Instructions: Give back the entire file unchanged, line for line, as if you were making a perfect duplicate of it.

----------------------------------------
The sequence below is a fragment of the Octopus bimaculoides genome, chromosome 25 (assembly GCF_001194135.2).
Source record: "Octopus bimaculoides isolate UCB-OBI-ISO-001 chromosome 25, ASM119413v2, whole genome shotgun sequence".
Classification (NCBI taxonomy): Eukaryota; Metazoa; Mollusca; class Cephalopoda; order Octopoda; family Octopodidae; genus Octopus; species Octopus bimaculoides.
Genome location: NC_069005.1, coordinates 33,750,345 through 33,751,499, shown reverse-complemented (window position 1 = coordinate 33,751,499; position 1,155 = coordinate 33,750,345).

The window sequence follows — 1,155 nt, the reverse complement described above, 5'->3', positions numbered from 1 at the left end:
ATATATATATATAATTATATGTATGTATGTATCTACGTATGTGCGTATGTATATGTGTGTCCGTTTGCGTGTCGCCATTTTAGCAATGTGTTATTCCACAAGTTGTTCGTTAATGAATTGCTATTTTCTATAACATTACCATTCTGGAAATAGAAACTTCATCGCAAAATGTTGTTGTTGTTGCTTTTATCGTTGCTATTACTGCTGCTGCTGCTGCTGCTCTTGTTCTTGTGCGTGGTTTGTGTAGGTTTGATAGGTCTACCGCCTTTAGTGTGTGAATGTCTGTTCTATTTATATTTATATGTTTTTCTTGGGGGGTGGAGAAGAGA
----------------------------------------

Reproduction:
The sequence below is a fragment of the Octopus bimaculoides genome, chromosome 25 (assembly GCF_001194135.2).
Source record: "Octopus bimaculoides isolate UCB-OBI-ISO-001 chromosome 25, ASM119413v2, whole genome shotgun sequence".
Classification (NCBI taxonomy): Eukaryota; Metazoa; Mollusca; class Cephalopoda; order Octopoda; family Octopodidae; genus Octopus; species Octopus bimaculoides.
Genome location: NC_069005.1, coordinates 33,750,345 through 33,751,499, shown reverse-complemented (window position 1 = coordinate 33,751,499; position 1,155 = coordinate 33,750,345).

The window sequence follows — 1,155 nt, the reverse complement described above, 5'->3', positions numbered from 1 at the left end:
ATATATATATATAATTATATGTATGTATGTATCTACGTATGTGCGTATGTATATGTGTGTCCGTTTGCGTGTCGCCATTTTAGCAATGTGTTATTCCACAAGTTGTTCGTTAATGAATTGCTATTTTCTATAACATTACCATTCTGGAAATAGAAACTTCATCGCAAAATGTTGTTGTTGTTGCTTTTATCGTTGCTATTACTGCTGCTGCTGCTGCTGCTCTTGTTCTTGTGCGTGGTTTGTGTAGGTTTGATAGGTCTACCGCCTTTAGTGTGTGAATGTCTGTTCTATTTATATTTATATGTTTTTCTTGGGGGGTGGAGAAGAGA